Tuesday, October 27, 2015

Can you name the inventor of the two-wheeler?

The man who patented two-wheeled transportation.
You get to think about simplicity a lot when you ride a Royal Enfield motorcycle. They're simple.

And nothing seems simpler than the backbone principle of any motorcycle: a motorcycle is a bicycle with a motor.

And, after all, nothing seems more simple or more obvious than a bicycle.

My new T-shirt.
So I was surprised on my birthday when my daughter Erin gifted me with a beautiful T-shirt bearing the 1866 patent drawings filed by Pierre Lallement for "Improvement in Velocipedes."

Somebody patented the bicycle? Sure looks like it.

Lallement was a very young (only 20) Frenchman who briefly resided in Ansonia, Conn. while seeking support for his radical ideas. And they were radical, 150 years ago.

Most critical to his design was the idea that you could sit on a two-wheeled vehicle and take both feet off the ground so as to apply them to the pedals. The pedal cranks would provide propulsion (a very clever idea), but what was going to keep you from falling over?

"It is evident that, if left to its natural inclination, this carriage could not be made to stand upright," the patent application admits.

Lallement knew — because he had actually built the machine and taught himself to ride it — that forward motion and his steerable front wheel would make it stable.

The design provided sprung seating.
His patent application explains:

"If the carriage is inclined to lean to the right, turn the wheel as denoted in red, which throws the carriage over to the left; or, if inclined to the left, turn the wheel as denoted in blue. Thus the carriage is maintained in an upright position, and driven with great velocity by means of the cranks in the forward wheel. The greater the velocity, the more easily the upright position is maintained. To turn the carriage either to the right or left, turn the guiding-wheel accordingly. By this construction of a velocipede, after a little practice the rider is enabled to drive the same at an incredible velocity, with the greatest ease."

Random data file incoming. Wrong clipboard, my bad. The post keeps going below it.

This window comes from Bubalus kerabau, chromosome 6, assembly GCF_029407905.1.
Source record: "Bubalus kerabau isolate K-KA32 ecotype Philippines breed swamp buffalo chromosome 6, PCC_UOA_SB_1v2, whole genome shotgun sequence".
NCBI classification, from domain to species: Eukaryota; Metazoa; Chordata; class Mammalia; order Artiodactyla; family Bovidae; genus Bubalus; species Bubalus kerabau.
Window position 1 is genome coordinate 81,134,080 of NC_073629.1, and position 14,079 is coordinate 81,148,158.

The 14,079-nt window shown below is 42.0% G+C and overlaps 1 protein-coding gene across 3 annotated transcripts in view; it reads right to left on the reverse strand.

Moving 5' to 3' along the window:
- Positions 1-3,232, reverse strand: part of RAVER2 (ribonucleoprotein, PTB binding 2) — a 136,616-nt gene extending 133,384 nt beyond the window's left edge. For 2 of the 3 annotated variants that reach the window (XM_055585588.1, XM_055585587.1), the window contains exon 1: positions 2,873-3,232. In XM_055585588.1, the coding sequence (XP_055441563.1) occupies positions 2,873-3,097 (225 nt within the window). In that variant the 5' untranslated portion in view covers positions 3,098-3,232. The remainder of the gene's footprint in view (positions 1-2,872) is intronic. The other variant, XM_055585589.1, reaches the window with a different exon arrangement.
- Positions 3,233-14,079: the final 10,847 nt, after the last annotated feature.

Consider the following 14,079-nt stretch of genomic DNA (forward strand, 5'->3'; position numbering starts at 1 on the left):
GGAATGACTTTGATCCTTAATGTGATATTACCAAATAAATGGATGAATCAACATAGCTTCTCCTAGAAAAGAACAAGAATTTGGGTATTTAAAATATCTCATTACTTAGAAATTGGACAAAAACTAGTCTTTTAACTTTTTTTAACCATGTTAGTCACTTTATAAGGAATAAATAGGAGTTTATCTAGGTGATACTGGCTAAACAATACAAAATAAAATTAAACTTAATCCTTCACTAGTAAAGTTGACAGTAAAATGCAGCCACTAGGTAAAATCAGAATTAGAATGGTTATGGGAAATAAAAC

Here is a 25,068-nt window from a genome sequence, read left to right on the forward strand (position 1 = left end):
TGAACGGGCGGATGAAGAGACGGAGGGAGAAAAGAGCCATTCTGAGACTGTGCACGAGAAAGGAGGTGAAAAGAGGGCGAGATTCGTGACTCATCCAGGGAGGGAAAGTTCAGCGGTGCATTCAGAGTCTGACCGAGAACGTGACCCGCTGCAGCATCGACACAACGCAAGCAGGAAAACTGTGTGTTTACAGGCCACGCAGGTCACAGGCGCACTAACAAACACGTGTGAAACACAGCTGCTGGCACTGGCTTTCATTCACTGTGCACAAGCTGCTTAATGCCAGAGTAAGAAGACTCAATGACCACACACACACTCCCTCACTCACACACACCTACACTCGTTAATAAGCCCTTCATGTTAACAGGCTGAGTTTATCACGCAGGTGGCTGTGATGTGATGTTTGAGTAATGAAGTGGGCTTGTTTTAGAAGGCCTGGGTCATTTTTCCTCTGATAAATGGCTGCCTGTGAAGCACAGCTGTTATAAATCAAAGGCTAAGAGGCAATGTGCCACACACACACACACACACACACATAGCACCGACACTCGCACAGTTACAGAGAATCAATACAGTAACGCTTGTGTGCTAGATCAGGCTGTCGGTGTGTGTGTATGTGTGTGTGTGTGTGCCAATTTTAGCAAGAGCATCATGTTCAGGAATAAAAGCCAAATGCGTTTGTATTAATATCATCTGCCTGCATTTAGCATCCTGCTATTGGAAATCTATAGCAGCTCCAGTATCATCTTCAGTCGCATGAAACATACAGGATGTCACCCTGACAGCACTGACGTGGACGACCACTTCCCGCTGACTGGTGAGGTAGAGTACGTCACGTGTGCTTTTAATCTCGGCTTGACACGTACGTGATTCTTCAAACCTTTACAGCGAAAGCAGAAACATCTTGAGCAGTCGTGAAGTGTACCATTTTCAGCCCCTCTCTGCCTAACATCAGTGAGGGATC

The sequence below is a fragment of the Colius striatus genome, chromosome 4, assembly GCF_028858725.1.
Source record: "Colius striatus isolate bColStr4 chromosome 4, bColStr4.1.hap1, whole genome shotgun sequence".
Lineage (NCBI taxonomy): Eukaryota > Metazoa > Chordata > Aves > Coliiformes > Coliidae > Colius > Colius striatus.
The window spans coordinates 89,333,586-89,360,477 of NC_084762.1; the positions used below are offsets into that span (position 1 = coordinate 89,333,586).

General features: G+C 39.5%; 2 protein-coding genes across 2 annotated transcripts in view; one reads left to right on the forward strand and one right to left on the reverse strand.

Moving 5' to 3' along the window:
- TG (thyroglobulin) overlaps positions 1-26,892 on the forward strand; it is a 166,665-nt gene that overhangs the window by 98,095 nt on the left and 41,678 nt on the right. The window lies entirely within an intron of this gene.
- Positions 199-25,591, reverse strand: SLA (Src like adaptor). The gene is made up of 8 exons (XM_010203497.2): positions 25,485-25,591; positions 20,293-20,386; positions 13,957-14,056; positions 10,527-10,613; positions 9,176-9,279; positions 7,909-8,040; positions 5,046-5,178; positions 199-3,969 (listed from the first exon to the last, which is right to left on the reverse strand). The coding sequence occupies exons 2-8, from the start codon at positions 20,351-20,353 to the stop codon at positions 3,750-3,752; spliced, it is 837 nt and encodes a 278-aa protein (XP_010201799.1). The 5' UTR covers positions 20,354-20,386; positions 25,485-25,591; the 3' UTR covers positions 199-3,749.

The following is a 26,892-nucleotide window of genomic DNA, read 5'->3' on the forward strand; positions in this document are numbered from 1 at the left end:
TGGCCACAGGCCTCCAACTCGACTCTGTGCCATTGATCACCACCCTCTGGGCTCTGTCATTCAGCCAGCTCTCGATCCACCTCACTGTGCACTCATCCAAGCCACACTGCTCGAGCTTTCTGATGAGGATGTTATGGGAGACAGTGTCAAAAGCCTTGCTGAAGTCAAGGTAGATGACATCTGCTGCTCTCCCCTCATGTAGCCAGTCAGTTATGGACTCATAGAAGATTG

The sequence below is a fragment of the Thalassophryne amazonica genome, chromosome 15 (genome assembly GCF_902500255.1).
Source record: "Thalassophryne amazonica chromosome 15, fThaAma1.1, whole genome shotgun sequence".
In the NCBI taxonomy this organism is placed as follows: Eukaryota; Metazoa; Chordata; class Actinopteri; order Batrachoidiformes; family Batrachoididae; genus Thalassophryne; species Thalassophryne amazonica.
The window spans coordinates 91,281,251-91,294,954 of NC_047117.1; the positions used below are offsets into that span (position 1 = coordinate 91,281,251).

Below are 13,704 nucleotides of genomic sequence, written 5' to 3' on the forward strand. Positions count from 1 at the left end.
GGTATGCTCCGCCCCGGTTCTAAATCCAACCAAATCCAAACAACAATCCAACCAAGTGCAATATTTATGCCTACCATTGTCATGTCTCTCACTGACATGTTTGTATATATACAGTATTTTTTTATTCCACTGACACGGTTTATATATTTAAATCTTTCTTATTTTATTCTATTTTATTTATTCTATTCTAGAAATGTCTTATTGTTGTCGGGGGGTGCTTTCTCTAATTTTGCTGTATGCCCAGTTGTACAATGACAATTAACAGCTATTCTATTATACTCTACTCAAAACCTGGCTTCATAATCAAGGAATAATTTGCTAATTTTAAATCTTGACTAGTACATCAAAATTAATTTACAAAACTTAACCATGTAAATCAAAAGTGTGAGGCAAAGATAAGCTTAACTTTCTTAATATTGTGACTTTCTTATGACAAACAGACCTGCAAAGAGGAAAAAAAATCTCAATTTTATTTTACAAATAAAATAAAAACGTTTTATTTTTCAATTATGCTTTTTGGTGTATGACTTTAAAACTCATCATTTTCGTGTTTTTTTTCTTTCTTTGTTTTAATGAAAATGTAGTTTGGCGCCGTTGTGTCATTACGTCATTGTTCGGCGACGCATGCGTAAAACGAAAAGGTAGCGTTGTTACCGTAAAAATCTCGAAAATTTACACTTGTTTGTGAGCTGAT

And there you have it: Lallement's design even calls for a gracefully arching spring mounting for the seat, for comfort. That was a natural for him: He had learned his trade building baby carriages in France.

Still, Lallement's improved velocipede looks too willowy, and pedaling the front wheel while trying to steer would obviously be awkward to the point of futility. Lack of gearing would have insured it was so slow stability would surely have suffered.

Lallement was clever to patent his ideas but the title of inventor of the bicycle was not secure.

Advertisement for Starley's Rover.
The Patent Pending blog reserves that distinction for John Starley, of England, whose 1885 "Rover" might be the first bicycle that would look at home in a modern bicycle shop.

The Rover had chain drive, equal sized wheels, diamond shaped tubular frame, ball bearings in wheels and cranks and pneumatic tires (but, apparently, still no freewheeling on the driven wheel).

Starley's greatest personal achievement, though, may have been his tangent-spoke wheel. The spokes were angled to give the wheel the support it would need.

The Rover company (makers of motorcycles and, eventually, automobiles) traces its history to Starley's machine.


  1. And then there is this (I doubt the influence of the weather it claims, though, the inventor had been working on the bike for a while and it wasn't terribly practical on the roads of the time to replace a horse).

    1. That's a great link. Another great story of an inventor I'd never heard of.


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